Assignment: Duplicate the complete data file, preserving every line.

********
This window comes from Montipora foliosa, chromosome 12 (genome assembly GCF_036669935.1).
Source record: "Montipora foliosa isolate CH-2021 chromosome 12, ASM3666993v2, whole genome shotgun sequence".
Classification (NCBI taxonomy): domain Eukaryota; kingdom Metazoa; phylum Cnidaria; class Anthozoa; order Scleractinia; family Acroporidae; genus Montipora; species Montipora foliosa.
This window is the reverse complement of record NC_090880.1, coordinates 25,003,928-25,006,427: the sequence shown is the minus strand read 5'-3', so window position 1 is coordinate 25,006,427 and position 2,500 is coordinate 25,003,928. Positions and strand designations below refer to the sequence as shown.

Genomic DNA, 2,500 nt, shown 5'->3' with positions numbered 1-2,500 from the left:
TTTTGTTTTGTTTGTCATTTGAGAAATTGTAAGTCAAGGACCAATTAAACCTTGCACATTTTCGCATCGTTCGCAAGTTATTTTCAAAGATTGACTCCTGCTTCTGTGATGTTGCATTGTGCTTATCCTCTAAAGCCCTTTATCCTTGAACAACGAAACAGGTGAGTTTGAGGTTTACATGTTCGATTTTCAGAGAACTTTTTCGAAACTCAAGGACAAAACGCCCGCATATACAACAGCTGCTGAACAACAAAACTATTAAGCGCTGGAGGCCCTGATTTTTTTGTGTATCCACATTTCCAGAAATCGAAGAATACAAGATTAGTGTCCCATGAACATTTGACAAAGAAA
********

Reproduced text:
This window comes from Montipora foliosa, chromosome 12 (genome assembly GCF_036669935.1).
Source record: "Montipora foliosa isolate CH-2021 chromosome 12, ASM3666993v2, whole genome shotgun sequence".
Classification (NCBI taxonomy): domain Eukaryota; kingdom Metazoa; phylum Cnidaria; class Anthozoa; order Scleractinia; family Acroporidae; genus Montipora; species Montipora foliosa.
This window is the reverse complement of record NC_090880.1, coordinates 25,003,928-25,006,427: the sequence shown is the minus strand read 5'-3', so window position 1 is coordinate 25,006,427 and position 2,500 is coordinate 25,003,928. Positions and strand designations below refer to the sequence as shown.

Genomic DNA, 2,500 nt, shown 5'->3' with positions numbered 1-2,500 from the left:
TTTTGTTTTGTTTGTCATTTGAGAAATTGTAAGTCAAGGACCAATTAAACCTTGCACATTTTCGCATCGTTCGCAAGTTATTTTCAAAGATTGACTCCTGCTTCTGTGATGTTGCATTGTGCTTATCCTCTAAAGCCCTTTATCCTTGAACAACGAAACAGGTGAGTTTGAGGTTTACATGTTCGATTTTCAGAGAACTTTTTCGAAACTCAAGGACAAAACGCCCGCATATACAACAGCTGCTGAACAACAAAACTATTAAGCGCTGGAGGCCCTGATTTTTTTGTGTATCCACATTTCCAGAAATCGAAGAATACAAGATTAGTGTCCCATGAACATTTGACAAAGAAA